Atlantis -- More Than a Myth

By William A. Savage

Civilization as we know it has been developing steadily for at least the past 6,000 years. Population and technology are estimated to have increased almost exponentially during this time. However, our perception of a simple linear development of society from the Stone Age to the present is no longer tenable. Cyclic processes are identifiable in the history of every culture: there is a process of rise and fall, flowering and decay, renewal and regeneration. Seldom asked but basic questions are: Where did the impulse for civilization come from? Were cavemen a product of gradual ascent through the process of Darwinian evolution? Or were they the degenerate remnants of a previous civilization? Is global civilization itself cyclical? If so, what could that previous civilization have been?

Many spiritual and mythological worldviews see the workings of nature from the top down and from the inside out -- rather than from the bottom up as in the modern West. Cultures with far more ancient roots than ours say there has been a repetitive cycle of civilization -- different phases or successions of humanity populating our globe. Unlike modern science, modern theosophy holds that we are the fifth humanity in the millions upon millions of years that mankind has inhabited this globe. It calls the preceding global civilization, lost in the mists of prehistory, Atlantean; the three humanities prior to the Atlantean are referred to as the Lemurian, Hyperborean, and "Self-born."

Atlantis is commonly understood today to be a small continent or island in the middle of the Atlantic Ocean that submerged about 12,000 years ago. It comes from Plato's tale in his Critias and Timaeus of a lost, sunken island whose once noble civilization in its decline subjugated many of the prehistoric Mediterranean peoples.

There have been many speculations about the source of the Atlantis story. Plato's island has been variously identified with Ireland, the British Isles, the Canary Islands, and Bermuda. The accompanying floods and destruction by water have been associated with floods at the end of the last ice age. A favorite candidate of scholars today is the island of Thera, now called Santorini, in the Aegean Sea off Greece. Around 1640 bc a violent eruption buried a number of developing Bronze Age settlements on the island, while apparently wiping out the Minoan civilization on Crete.

The theosophic perspective places Atlantis in a broader context. Here Atlantis refers to a global system comprising the entire configuration of the world's continents as they changed over a vast time period from about nine million to one million years ago. The island spoken of by Plato, given the name Poseidonis, was but the last small remnant.

According to theosophic tradition, the Atlanteans were composed of numerous cultures which flourished around the globe over millions of years. But this collective civilization or humanity degenerated and collapsed gradually, in different parts of the world, resulting in migrations of the surviving inhabitants. The Greek myths of the old Titans battling the newer Olympians can be interpreted as representing Atlantean remnants migrating from the Atlantic through the Mediterranean, and interacting with the very early Egyptian and Greek cultures. Such tales are also preserved in the epics of India, where the Rakshasas from the south battle the new Bharatan race from the north. The term rakshasa now means a "demon," but in the context of the old Indian myths they may have been survivors from a previous age of humanity originating in the continent of which Sri Lanka is said to be a remnant.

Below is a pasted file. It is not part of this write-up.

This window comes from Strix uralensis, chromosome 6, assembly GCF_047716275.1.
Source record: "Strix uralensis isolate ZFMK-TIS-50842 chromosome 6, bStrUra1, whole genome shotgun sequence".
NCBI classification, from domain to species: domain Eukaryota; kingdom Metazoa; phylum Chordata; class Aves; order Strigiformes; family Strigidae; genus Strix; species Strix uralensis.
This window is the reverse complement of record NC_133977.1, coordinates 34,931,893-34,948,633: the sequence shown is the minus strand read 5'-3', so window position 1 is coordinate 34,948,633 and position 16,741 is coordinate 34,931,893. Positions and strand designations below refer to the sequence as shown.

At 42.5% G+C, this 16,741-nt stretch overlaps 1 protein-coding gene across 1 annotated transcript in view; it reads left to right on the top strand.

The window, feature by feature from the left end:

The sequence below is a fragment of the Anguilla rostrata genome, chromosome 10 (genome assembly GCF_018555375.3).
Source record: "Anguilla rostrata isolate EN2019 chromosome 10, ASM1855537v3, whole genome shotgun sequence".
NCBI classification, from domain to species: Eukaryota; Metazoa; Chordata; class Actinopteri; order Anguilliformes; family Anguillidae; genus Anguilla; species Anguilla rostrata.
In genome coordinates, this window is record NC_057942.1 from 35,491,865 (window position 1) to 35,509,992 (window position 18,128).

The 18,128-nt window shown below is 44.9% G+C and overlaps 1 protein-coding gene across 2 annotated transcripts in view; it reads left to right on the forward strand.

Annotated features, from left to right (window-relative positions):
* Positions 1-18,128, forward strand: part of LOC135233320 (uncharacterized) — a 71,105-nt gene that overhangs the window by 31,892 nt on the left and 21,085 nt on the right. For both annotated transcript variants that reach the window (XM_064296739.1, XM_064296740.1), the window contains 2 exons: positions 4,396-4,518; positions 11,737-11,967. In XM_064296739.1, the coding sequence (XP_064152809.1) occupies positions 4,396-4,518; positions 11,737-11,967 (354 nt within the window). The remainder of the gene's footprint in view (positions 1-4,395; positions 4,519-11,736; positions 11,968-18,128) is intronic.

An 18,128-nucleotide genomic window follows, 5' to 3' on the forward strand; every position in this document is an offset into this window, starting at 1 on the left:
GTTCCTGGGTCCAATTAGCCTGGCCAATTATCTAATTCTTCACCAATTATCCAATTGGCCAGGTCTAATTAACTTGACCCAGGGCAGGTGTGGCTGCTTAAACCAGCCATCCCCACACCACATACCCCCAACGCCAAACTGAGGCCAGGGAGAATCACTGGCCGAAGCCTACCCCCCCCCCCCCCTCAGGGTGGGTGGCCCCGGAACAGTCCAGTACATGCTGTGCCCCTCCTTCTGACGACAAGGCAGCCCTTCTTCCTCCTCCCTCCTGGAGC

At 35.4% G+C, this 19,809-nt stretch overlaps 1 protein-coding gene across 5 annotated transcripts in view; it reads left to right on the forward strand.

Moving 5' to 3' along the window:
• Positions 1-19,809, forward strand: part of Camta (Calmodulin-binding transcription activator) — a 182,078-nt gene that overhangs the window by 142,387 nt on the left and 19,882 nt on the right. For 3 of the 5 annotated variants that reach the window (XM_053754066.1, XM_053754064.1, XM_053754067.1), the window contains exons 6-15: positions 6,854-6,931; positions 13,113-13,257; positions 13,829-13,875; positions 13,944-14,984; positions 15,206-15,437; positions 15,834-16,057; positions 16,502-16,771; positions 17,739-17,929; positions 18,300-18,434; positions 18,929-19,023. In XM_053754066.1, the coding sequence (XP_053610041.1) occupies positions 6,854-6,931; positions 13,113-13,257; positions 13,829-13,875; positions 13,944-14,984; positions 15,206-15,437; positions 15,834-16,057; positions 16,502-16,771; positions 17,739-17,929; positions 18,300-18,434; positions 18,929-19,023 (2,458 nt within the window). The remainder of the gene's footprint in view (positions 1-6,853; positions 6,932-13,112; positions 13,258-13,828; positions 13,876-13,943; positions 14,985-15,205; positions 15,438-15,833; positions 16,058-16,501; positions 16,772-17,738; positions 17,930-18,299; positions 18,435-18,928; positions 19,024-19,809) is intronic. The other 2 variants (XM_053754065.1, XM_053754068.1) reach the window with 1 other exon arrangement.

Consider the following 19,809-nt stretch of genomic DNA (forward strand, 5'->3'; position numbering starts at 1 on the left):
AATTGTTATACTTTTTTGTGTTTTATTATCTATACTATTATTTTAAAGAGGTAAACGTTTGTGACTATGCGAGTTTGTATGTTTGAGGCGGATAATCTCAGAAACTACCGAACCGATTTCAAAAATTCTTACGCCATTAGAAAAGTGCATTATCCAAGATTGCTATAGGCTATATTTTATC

Atlantis is commonly understood by scholars as "just a myth" related by Plato. Yet to the ancients, myths were descriptions and formulations of the workings of the world. Very few of us today think of scientific theories as mythology, but 500 years from now people may think differently. It could be said that current scientists and geologists have their own mythology: a tale of moving continents, shifting tectonic plates, and the ascent of modern humans from apes. Scientists don't know these to be facts, although they are often spoken of as such. They are theories, interpretations, or "myths" that try to explain how a certain civilization sees itself and its world.

In 1596 Flemish cartographer Abraham Ortelius proposed that America, Africa, and Europe were once joined together, but then split apart as a result of earthquakes and floods. He came to this theory by looking at maps of the coastlines of the three continents. Ortelius suggested America was the lost continent of Atlantis, but instead of sinking, it separated and moved away from the other continents. His basic idea is similar to the current continental drift theory, proposed by Alfred Wegener in 1912. Scientists now picture continents as resting on tectonic plates, huge landmasses that move very slowly over the surface of the earth. These geologic plates of the earth's crust "float" over the partly molten upper mantle. Only in the last forty years has the continental drift theory been taken seriously by geologists.

The theory of continental drift is still developing. There is much about dynamic, catastrophic processes of geology that scientists don't yet know. When geologists attempt intellectually or theoretically to reconstruct past changes in the configuration of continents, there is an assumption that the players have remained the same. But there are unknown pieces to the puzzle that science has not yet acknowledged, and some of those pieces could well be continental portions that have submerged and sunk into the mantle of the earth. Geologists already know that large portions of the ocean floor have disappeared into the depths of the mantle. In fact, there is very little original ocean floor left. It gets subducted and recycled back into the mantle, in the process forming deep ocean trenches, such as the Mariana trench near Guam and the Atacama trench off the west coast of South America. But what about the subduction or submergence of whole continents or continental shelves? There are many stories of land portions which are now submerged. For example, legends of King Arthur tell us that in southwest England near Land's End there was a country contiguous to the peninsula of Cornwall called Lyonnesse which has since sunk beneath the sea. Another example is the old city of Ys spoken of in Breton legend. It supposedly sank off the southern cape of Finistere in Brittany, France, directly south of Cornwall. Legend claims its fate was a punishment for its wickedness.